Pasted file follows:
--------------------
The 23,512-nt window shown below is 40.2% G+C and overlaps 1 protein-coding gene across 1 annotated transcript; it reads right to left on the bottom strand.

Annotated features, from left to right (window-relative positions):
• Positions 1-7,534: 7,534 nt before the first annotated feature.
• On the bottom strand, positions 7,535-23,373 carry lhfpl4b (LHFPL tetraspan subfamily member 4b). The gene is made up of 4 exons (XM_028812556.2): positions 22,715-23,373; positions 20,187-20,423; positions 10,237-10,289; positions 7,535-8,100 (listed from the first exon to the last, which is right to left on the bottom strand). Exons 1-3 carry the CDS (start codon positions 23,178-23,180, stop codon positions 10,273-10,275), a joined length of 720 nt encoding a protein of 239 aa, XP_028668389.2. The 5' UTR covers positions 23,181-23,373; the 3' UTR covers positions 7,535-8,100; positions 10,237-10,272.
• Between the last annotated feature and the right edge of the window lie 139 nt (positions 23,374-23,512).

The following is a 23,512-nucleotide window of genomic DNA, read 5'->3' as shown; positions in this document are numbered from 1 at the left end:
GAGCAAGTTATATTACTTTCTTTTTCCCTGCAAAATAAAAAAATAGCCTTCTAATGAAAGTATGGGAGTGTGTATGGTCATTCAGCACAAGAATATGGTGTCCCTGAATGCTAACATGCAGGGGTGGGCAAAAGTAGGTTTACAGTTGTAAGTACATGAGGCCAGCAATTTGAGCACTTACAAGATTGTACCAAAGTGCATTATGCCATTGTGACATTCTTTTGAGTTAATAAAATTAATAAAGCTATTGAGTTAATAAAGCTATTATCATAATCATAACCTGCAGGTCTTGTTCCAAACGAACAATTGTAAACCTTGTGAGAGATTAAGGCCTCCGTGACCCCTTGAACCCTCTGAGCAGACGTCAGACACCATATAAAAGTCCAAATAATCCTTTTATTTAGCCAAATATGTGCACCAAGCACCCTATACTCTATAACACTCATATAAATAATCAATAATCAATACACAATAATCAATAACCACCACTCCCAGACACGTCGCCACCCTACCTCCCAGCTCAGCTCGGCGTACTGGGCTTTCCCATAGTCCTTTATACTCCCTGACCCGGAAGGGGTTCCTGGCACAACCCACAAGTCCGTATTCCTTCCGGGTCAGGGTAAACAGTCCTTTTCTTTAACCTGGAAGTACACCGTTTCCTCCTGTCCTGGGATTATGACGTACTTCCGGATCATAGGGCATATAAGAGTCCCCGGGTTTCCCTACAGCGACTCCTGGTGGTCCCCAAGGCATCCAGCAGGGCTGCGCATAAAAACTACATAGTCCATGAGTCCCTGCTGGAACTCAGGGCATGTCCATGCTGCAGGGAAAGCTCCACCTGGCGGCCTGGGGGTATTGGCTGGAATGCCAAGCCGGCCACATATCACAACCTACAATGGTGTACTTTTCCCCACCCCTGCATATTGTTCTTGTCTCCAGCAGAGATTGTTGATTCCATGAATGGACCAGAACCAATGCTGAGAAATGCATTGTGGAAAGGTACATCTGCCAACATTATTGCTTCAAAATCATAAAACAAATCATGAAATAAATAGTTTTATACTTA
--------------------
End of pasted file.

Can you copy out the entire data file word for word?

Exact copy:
The 23,512-nt window shown below is 40.2% G+C and overlaps 1 protein-coding gene across 1 annotated transcript; it reads right to left on the bottom strand.

Annotated features, from left to right (window-relative positions):
• Positions 1-7,534: 7,534 nt before the first annotated feature.
• On the bottom strand, positions 7,535-23,373 carry lhfpl4b (LHFPL tetraspan subfamily member 4b). The gene is made up of 4 exons (XM_028812556.2): positions 22,715-23,373; positions 20,187-20,423; positions 10,237-10,289; positions 7,535-8,100 (listed from the first exon to the last, which is right to left on the bottom strand). Exons 1-3 carry the CDS (start codon positions 23,178-23,180, stop codon positions 10,273-10,275), a joined length of 720 nt encoding a protein of 239 aa, XP_028668389.2. The 5' UTR covers positions 23,181-23,373; the 3' UTR covers positions 7,535-8,100; positions 10,237-10,272.
• Between the last annotated feature and the right edge of the window lie 139 nt (positions 23,374-23,512).

The following is a 23,512-nucleotide window of genomic DNA, read 5'->3' as shown; positions in this document are numbered from 1 at the left end:
GAGCAAGTTATATTACTTTCTTTTTCCCTGCAAAATAAAAAAATAGCCTTCTAATGAAAGTATGGGAGTGTGTATGGTCATTCAGCACAAGAATATGGTGTCCCTGAATGCTAACATGCAGGGGTGGGCAAAAGTAGGTTTACAGTTGTAAGTACATGAGGCCAGCAATTTGAGCACTTACAAGATTGTACCAAAGTGCATTATGCCATTGTGACATTCTTTTGAGTTAATAAAATTAATAAAGCTATTGAGTTAATAAAGCTATTATCATAATCATAACCTGCAGGTCTTGTTCCAAACGAACAATTGTAAACCTTGTGAGAGATTAAGGCCTCCGTGACCCCTTGAACCCTCTGAGCAGACGTCAGACACCATATAAAAGTCCAAATAATCCTTTTATTTAGCCAAATATGTGCACCAAGCACCCTATACTCTATAACACTCATATAAATAATCAATAATCAATACACAATAATCAATAACCACCACTCCCAGACACGTCGCCACCCTACCTCCCAGCTCAGCTCGGCGTACTGGGCTTTCCCATAGTCCTTTATACTCCCTGACCCGGAAGGGGTTCCTGGCACAACCCACAAGTCCGTATTCCTTCCGGGTCAGGGTAAACAGTCCTTTTCTTTAACCTGGAAGTACACCGTTTCCTCCTGTCCTGGGATTATGACGTACTTCCGGATCATAGGGCATATAAGAGTCCCCGGGTTTCCCTACAGCGACTCCTGGTGGTCCCCAAGGCATCCAGCAGGGCTGCGCATAAAAACTACATAGTCCATGAGTCCCTGCTGGAACTCAGGGCATGTCCATGCTGCAGGGAAAGCTCCACCTGGCGGCCTGGGGGTATTGGCTGGAATGCCAAGCCGGCCACATATCACAACCTACAATGGTGTACTTTTCCCCACCCCTGCATATTGTTCTTGTCTCCAGCAGAGATTGTTGATTCCATGAATGGACCAGAACCAATGCTGAGAAATGCATTGTGGAAAGGTACATCTGCCAACATTATTGCTTCAAAATCATAAAACAAATCATGAAATAAATAGTTTTATACTTA